Negative Calorie Foods

The more you eat, the more you lose. But wait—there’s a catch.

Monica Reinagel, M.S.,L.D./N
4-minute read
Episode #27

Here’s the 411 on negative-calorie foods: Digesting food burns calories. A few foods, such as grapefruit and celery, contain fewer calories than it takes to digest them. So, when you eat these foods, you actually burn more calories than you take in. Thus, the term “negative-calorie foods.”

Theoretically, the more negative-calorie foods I eat, the more weight I lose! How great is that? Now all I need is a job that pays me more the less I do and a bank account that gets bigger the more I spend!

Unfortunately, it doesn’t work that way. Here’s why: When nutritionists estimate how many calories you should eat, we’re already taking into consideration how many calories you burn chewing and digesting your food. The “negative-calorie diet” essentially subtracts those calories twice. That’s the kind of accounting that will make you bounce checks (or, get you a really good job on Wall Street).

How Negative Calorie Foods Help You Lose Weight

But will eating a whole bunch of celery and grapefruit speed your weight loss? Only if you eat them instead of brownies and potato chips. In other words, you can’t eat a brownie and then burn off the calories by chasing it with a hundred sticks of celery. The only way to make this work is to eat the hundred sticks of celery first. Then, with any luck, you’ll be too full to eat the brownie.

Replacing high-calorie foods with low-calorie foods will help you lose weight because it reduces your overall calorie intake. Of course, you can also lose weight by exercising, which burns calories. But digesting negative-calorie foods does not constitute an exercise program. Take it from me: A half hour spent on the treadmill or bike is going to burn a lot more calories than a half hour spent digesting celery.

Those lists of negative-calorie foods you’ll find on the Internet are simply lists of low-calorie foods. And, if you’re dieting, these kinds of foods are your friends. To that end, I’ll include a link to a list of negative-calorie foods in the show notes. But I’m afraid that a negative-calorie diet is, indeed, to good to be true.

Want to Lose Weight? Chill! 

While you’re looking up negative-calorie foods on the Internet, you’ll eventually come across the claim that drinking ice water will also speed weight loss. The idea here is that your body has to burn calories in order to warm the ice water up to body temperature. True enough. But before you get too excited, let’s do the math.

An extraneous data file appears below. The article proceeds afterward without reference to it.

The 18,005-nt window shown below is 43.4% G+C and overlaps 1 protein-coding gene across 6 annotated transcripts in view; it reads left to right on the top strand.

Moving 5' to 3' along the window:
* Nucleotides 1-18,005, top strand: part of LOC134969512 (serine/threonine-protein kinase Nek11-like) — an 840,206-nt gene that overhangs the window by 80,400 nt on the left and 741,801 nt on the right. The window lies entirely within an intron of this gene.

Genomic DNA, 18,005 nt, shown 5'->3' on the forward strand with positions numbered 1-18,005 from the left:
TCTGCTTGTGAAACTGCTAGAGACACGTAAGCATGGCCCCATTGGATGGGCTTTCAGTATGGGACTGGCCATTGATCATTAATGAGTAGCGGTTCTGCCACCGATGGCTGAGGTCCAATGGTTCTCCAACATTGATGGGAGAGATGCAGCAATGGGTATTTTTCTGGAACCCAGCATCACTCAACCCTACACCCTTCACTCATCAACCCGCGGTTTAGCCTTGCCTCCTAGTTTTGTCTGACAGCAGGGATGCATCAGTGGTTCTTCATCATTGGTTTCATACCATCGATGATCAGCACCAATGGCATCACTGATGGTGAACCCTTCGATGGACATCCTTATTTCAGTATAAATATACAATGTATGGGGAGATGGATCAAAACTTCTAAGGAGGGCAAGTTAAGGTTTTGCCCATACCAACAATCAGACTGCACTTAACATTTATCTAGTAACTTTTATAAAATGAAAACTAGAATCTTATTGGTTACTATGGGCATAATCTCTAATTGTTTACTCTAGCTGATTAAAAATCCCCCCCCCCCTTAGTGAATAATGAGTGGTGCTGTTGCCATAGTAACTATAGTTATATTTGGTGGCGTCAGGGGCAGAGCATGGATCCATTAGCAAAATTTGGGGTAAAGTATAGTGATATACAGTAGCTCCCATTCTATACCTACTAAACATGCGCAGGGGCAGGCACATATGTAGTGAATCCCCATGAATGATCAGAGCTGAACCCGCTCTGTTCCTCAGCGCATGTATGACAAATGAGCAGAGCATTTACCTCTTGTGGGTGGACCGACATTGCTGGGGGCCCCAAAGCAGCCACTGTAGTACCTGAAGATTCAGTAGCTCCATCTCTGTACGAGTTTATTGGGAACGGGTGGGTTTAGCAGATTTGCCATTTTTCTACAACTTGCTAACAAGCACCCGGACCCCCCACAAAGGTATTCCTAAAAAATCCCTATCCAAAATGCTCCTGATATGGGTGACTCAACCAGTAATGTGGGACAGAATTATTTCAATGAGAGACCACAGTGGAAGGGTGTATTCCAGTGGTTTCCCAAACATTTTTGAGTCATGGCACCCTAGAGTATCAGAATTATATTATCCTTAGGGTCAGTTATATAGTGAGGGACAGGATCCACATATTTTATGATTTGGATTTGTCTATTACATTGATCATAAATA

Depending on how long it’s been since you were in high school, you might still have a dim memory of the definition of a calorie. A calorie is the amount of energy it takes to raise the temperature of 1 gram of water by 1 degree Celsius.

A 16-ounce glass of water is about 470 grams. The temperature of ice water is 0 degrees C. and body temperature is 37 degrees C. Thirty-seven times 470 equals 17,390 calories! Wow! That’s a whole lot more calories than you can burn in a half hour on the treadmill. But, there’s a small wrinkle.

When we talk about Calories in relation to food and nutrition, we’re really talking about kilocalories, or kcals. A stalk of celery, for example, actually contains 6,000 calories. To save the effort of writing all those zeros, we just say that a stalk of celery contains 6 kcals. In popular use, kcals are also referred to simply as Calories, but with a capital “c.”

So, drinking a glass of ice water burns just 17 kilocalories. To lose one pound, you’d have to drink 205 glasses of ice water. And even that isn’t quite accurate because we include the energy it takes to maintain your body temperature when we calculate how many calories you should be eating.

Fidget Your Way to Weight Loss

We’re almost out of time and I don’t want to leave you with nothing but deflated dietary dreams. Want to lose weight faster? Forget the negative-calorie foods and ice-water. Instead, learn to fidget! That’s right! People who are naturally fidgety burn more calories than those who aren’t. And, unlike digesting celery or warming up ice water, fidgeting can actually add up to significant calorie burn.

Instead of sitting quietly through concerts, movies, meetings, or long plane trips, drum your fingers, tap your toes, bounce your legs, wiggle, squirm, and pace around. According to researchers from the Mayo Clinic, diligent fidgeting can burn several hundred calories a day. It could also cost you your job or your marriage but, hey, you can’t have everything!

And, of course, for more tips on weight loss you can check out The Get-Fit Guy's page right here on the Quick and Dirty Tips website.

This is Monica Reinagel, the Nutrition Diva, with your quick and dirty tips for eating well and feeling fabulous. If you have a nutrition question for me, send an email to nutrition@quickanddirtytips.com.  I can also be reached on Facebook or Twitter.

Have a great day and eat something good for me!


Negative Calorie Foods (Take with a grain of salt!)

History of the Calorie in Nutrition (Journal of Nutrition)

How Fidgeting Helps You Stay Slim (The London Independent)

Celery image courtesy of Shutterstock.